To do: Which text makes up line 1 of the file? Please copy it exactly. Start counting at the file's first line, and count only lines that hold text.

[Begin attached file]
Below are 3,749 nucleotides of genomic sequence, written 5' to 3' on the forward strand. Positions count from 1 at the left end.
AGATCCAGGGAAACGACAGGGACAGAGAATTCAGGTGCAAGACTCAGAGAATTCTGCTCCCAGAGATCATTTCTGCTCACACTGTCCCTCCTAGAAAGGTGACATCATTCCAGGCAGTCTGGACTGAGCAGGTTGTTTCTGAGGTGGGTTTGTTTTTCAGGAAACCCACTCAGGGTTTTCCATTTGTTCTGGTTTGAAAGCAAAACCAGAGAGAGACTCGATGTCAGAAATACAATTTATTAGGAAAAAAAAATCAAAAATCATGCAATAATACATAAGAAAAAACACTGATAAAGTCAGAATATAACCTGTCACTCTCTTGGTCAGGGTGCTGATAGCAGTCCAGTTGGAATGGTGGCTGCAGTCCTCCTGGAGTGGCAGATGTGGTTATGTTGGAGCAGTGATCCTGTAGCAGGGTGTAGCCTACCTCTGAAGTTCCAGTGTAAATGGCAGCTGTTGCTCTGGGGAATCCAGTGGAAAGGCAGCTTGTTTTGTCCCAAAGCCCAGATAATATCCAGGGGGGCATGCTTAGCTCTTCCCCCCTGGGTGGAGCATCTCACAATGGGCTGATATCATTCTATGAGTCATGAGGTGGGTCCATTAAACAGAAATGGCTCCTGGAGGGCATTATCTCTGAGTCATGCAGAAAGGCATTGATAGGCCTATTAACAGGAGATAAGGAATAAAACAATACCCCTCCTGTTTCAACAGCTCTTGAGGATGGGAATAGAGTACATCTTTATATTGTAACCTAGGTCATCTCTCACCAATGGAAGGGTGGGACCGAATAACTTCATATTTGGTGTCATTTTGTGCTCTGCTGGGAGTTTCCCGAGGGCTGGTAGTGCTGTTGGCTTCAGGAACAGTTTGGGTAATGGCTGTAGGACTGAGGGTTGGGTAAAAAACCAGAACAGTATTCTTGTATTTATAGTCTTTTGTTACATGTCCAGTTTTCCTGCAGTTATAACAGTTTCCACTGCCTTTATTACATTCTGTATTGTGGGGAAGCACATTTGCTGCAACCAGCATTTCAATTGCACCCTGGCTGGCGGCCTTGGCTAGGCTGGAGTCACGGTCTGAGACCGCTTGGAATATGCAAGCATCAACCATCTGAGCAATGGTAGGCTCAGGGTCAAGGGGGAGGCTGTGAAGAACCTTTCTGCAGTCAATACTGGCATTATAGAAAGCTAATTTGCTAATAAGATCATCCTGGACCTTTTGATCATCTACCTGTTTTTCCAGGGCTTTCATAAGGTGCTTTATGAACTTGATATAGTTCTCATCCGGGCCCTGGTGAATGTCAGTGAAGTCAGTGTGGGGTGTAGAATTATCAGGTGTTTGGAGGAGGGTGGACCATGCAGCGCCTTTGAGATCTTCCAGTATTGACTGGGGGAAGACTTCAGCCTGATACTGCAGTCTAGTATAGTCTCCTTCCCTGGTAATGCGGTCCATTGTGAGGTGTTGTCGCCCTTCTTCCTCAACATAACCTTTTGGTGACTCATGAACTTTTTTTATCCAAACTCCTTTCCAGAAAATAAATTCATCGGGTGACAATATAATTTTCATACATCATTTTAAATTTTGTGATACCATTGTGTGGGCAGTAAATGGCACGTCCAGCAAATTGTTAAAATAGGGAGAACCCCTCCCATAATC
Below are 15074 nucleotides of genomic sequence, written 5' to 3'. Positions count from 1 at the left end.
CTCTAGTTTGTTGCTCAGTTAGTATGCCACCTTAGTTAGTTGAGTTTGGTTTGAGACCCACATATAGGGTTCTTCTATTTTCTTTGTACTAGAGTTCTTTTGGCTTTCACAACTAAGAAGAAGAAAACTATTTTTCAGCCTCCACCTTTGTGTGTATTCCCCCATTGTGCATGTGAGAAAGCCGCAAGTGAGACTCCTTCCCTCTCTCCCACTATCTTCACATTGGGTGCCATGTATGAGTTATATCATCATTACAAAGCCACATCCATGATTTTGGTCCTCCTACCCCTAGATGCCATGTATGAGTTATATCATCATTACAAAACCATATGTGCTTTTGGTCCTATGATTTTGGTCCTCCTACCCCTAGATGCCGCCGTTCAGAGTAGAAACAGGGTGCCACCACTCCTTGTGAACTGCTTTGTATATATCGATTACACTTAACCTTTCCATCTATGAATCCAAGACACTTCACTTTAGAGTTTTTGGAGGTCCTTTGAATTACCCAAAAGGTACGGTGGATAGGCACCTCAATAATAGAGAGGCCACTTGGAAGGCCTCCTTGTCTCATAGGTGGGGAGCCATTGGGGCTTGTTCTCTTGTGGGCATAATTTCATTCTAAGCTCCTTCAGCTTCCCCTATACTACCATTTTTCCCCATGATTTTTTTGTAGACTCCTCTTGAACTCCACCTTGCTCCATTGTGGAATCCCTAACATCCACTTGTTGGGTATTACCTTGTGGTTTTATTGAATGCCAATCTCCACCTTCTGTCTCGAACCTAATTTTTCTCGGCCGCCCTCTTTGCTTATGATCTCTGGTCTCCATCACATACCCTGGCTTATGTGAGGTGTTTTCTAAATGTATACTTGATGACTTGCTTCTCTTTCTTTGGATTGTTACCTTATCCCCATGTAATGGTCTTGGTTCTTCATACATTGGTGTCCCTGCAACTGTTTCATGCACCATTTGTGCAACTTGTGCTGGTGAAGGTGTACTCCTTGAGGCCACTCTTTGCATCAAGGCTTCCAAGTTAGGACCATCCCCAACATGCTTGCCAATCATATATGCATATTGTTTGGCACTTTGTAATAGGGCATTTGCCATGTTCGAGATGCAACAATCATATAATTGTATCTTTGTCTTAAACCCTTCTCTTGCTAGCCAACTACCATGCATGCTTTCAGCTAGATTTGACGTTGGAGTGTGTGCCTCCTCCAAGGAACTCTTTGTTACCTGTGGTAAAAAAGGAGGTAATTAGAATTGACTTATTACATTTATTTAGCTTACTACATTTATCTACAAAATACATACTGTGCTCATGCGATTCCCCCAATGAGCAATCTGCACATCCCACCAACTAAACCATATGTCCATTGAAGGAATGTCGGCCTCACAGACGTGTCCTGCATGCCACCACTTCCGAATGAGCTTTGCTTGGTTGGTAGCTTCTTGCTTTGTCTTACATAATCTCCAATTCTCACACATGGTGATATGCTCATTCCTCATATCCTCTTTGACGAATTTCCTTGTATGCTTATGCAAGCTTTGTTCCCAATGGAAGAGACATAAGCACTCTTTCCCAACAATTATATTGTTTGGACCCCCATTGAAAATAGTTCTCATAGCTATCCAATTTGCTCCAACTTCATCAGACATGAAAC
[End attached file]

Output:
Below are 3,749 nucleotides of genomic sequence, written 5' to 3' on the forward strand. Positions count from 1 at the left end.